So, food nights became our solution.  We belong to the best family outside of our own family – it’s our church.  These sweet ladies signed up to bring dinner for us once a week.  And, my mother-in-law solicited help from our family and friends for one night a week.  We now were blessed with two meals each week.  This was another great blessing to my family.  In two ways really, the food, of course, eased the burdens of my husband and mother, but in addition, it was so nice for me to get to see friendly faces. 

It may be hard to comprehend how something like food nights could make such a difference in one’s life, but it was the difference between overwhelmed and staying afloat.

Monday, September 12, 2011

A Great Blessing

I have to share with you all one of my greatest blessing during my chemo.  It was my sweet mother.  I mentioned before how she and my mother-in-law cleaned each week for me, but that was really just the tip of the iceberg.  Actually an iceberg is a great analogy for my mom.  On the surface she is a pretty woman with a sweet smile, yet underneath she is an amazing being.  She is powerful, smart, compassionate, and the glue that binds our family together.

You must know that my mother can accomplish more in the first few hours of the day than most people do in a week.  Literally!  I’m not sure how, but I’m pretty sure she doesn’t sleep.  After getting her house in order and taking care of my dad, she would come to take care of me.  It became our new routine.  She would come as my husband left and start my first juice of the day as I was getting out of bed.  Then without fail she would make scrambled eggs for me.  I must tell you, my mother hates eggs.  The smell of them makes her sick (actually she is allergic to sulfur), but for whatever reason scrambled eggs seemed to be the only thing that would stay down and that I wanted to eat.  So this beautiful woman would make them for me, everyday.  Five months of making eggs is a long time. She would then make my second juice of the day and visit with my son and I as I ate.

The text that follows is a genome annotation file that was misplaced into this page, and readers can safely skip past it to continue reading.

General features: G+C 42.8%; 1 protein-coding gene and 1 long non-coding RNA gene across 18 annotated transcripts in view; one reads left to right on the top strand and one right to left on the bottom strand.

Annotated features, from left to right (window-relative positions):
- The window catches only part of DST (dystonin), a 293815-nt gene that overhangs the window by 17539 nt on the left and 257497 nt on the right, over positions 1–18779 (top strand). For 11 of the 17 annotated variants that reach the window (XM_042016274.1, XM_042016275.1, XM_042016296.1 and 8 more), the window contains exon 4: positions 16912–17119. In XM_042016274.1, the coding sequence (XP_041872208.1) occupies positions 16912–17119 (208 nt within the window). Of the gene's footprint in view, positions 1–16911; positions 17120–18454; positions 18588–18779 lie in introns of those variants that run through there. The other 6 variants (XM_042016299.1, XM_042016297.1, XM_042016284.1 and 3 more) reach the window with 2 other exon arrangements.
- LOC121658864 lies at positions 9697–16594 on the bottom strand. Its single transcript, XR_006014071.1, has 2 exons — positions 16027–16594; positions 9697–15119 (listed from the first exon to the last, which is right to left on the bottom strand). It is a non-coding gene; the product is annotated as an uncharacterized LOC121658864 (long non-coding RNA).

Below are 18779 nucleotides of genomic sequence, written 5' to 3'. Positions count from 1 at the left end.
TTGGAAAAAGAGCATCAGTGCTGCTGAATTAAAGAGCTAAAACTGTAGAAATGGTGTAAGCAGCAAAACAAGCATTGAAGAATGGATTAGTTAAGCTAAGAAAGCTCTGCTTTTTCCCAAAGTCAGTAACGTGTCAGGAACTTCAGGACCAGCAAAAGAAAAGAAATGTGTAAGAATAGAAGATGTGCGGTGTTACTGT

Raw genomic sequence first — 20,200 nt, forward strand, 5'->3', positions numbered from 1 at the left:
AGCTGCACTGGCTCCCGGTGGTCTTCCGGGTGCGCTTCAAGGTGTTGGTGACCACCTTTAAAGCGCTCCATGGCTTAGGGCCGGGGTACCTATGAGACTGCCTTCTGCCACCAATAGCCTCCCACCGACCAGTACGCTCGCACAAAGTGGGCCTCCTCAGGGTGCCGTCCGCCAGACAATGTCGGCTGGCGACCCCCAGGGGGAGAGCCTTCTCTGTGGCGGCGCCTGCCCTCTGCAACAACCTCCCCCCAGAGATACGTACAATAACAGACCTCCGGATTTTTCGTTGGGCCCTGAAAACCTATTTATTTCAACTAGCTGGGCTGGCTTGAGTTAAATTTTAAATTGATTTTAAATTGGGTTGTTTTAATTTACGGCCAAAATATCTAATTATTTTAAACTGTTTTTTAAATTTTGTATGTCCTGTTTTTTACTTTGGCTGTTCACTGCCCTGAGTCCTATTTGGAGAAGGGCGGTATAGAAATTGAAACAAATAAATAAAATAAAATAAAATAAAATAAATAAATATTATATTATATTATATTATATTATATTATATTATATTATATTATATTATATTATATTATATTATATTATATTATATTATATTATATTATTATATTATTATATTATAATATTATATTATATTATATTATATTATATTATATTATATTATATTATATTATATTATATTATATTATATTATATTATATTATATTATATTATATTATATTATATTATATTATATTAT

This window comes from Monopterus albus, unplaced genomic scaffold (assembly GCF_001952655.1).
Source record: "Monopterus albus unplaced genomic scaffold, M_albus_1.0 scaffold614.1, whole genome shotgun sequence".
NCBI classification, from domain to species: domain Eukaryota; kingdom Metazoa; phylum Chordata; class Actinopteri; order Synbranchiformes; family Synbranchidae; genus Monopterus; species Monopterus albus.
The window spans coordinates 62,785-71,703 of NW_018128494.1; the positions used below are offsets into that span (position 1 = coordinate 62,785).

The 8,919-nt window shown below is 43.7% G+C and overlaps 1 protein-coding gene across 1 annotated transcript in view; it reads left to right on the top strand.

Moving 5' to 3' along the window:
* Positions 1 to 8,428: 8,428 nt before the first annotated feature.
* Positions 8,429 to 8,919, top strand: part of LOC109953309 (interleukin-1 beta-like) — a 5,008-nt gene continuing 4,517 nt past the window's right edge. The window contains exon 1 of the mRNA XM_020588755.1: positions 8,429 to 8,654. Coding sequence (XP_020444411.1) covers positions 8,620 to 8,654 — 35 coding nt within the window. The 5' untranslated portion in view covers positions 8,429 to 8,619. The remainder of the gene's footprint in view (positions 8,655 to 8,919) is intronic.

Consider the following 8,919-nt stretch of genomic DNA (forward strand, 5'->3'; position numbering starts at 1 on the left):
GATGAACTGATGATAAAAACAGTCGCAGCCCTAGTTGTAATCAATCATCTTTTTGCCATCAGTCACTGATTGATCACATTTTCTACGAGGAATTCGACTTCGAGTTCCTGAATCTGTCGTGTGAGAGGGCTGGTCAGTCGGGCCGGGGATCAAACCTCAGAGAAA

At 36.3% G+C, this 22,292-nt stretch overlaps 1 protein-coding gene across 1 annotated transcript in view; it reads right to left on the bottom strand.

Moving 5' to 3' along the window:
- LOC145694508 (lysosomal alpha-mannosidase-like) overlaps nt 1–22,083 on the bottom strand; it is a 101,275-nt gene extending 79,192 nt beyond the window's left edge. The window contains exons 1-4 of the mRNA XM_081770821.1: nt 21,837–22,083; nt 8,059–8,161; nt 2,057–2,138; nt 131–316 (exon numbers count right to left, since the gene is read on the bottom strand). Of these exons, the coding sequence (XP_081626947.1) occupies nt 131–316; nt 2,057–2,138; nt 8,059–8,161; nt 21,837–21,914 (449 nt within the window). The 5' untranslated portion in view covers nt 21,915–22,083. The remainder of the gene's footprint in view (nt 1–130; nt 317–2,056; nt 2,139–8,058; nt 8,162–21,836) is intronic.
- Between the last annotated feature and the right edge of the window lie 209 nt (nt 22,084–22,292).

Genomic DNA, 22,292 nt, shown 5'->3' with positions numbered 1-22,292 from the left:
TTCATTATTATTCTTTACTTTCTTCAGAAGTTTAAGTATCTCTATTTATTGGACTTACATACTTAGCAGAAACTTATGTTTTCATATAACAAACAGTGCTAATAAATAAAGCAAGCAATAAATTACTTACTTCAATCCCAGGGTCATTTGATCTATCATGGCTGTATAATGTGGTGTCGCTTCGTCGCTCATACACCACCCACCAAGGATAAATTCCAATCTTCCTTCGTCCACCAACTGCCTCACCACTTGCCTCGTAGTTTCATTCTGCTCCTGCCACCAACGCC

I cannot begin to express my love and appreciation for her, nor can I adequately describe her to you in this short post, but she was to me, then and always, a great blessing.

Friday, September 9, 2011

It’s all Greek to Me

There are a few things in life that just completely baffle me.  Like the stock market!  Not sure why, but that totally eludes me.  I must admit I don’t really have a desire to figure it out.   Pathology Reports, well they were not far off.  When I got my first report back after my biopsy I recognized a few things and knew that couldn’t be good, but it wasn’t until I met with my oncologist (my translator), and reviewed a few books, that I could understand, for the most part, what it meant.  Even then, I remember the phone call I got from my oncologist after my surgery.  She asked me if I had talked with my surgeon about the pathology report, did I know what this and that meant.  As I sat on the other end of the line, I really hadn’t put it together the way she was now telling me.  I tried to respond with some manner of intelligence, but I am pretty sure she could sense I was thoroughly confused and thrown for a loop.

I had a local oncologist that I would see from time to time as well as my main oncologist at Mayo.  I would see her at least once a week, sometimes more.  Both of them were wonderful.  They made sure I understood what was happening and what my reports meant for me personally.  They asked me questions and expected me to ask questions.

Here is a pathology checklist I found very helpful, as well as two books that did a great job at breaking down a pathology report.